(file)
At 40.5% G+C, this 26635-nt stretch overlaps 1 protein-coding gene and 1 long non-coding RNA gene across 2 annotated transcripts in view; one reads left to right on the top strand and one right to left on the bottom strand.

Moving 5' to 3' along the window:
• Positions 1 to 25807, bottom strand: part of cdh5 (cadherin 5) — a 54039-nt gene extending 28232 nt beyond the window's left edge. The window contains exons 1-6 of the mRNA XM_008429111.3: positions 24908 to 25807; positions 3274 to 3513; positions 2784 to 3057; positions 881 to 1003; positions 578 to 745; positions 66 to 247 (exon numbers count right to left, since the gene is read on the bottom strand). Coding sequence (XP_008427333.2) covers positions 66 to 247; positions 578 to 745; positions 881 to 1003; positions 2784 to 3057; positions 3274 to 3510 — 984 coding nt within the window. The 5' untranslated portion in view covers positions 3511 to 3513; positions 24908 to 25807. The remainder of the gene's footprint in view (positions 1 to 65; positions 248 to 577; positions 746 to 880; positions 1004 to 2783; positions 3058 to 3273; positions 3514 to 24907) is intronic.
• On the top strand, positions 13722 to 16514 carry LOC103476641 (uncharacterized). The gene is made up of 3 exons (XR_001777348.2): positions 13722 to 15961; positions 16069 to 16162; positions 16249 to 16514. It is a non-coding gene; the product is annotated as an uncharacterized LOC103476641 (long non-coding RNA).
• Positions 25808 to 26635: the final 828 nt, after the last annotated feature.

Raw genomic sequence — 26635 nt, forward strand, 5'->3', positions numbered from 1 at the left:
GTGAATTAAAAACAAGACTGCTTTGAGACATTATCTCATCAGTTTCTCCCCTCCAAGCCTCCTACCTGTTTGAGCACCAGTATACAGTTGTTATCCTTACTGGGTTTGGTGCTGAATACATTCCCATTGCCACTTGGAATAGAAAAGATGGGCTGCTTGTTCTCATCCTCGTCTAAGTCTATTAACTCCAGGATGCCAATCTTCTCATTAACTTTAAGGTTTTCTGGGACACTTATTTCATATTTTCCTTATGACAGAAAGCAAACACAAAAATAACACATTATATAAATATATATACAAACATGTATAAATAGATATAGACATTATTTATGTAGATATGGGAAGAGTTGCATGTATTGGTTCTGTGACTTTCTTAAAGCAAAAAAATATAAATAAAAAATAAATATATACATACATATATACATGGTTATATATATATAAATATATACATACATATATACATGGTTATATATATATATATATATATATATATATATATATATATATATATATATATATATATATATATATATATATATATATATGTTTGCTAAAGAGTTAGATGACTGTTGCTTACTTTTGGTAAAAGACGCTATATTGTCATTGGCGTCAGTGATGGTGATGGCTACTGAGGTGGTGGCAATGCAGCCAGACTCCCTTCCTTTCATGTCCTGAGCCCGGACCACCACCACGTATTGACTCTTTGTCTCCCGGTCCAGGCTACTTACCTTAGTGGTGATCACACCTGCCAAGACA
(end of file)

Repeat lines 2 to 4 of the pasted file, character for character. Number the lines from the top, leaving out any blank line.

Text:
Moving 5' to 3' along the window:
• Positions 1 to 25807, bottom strand: part of cdh5 (cadherin 5) — a 54039-nt gene extending 28232 nt beyond the window's left edge. The window contains exons 1-6 of the mRNA XM_008429111.3: positions 24908 to 25807; positions 3274 to 3513; positions 2784 to 3057; positions 881 to 1003; positions 578 to 745; positions 66 to 247 (exon numbers count right to left, since the gene is read on the bottom strand). Coding sequence (XP_008427333.2) covers positions 66 to 247; positions 578 to 745; positions 881 to 1003; positions 2784 to 3057; positions 3274 to 3510 — 984 coding nt within the window. The 5' untranslated portion in view covers positions 3511 to 3513; positions 24908 to 25807. The remainder of the gene's footprint in view (positions 1 to 65; positions 248 to 577; positions 746 to 880; positions 1004 to 2783; positions 3058 to 3273; positions 3514 to 24907) is intronic.
• On the top strand, positions 13722 to 16514 carry LOC103476641 (uncharacterized). The gene is made up of 3 exons (XR_001777348.2): positions 13722 to 15961; positions 16069 to 16162; positions 16249 to 16514. It is a non-coding gene; the product is annotated as an uncharacterized LOC103476641 (long non-coding RNA).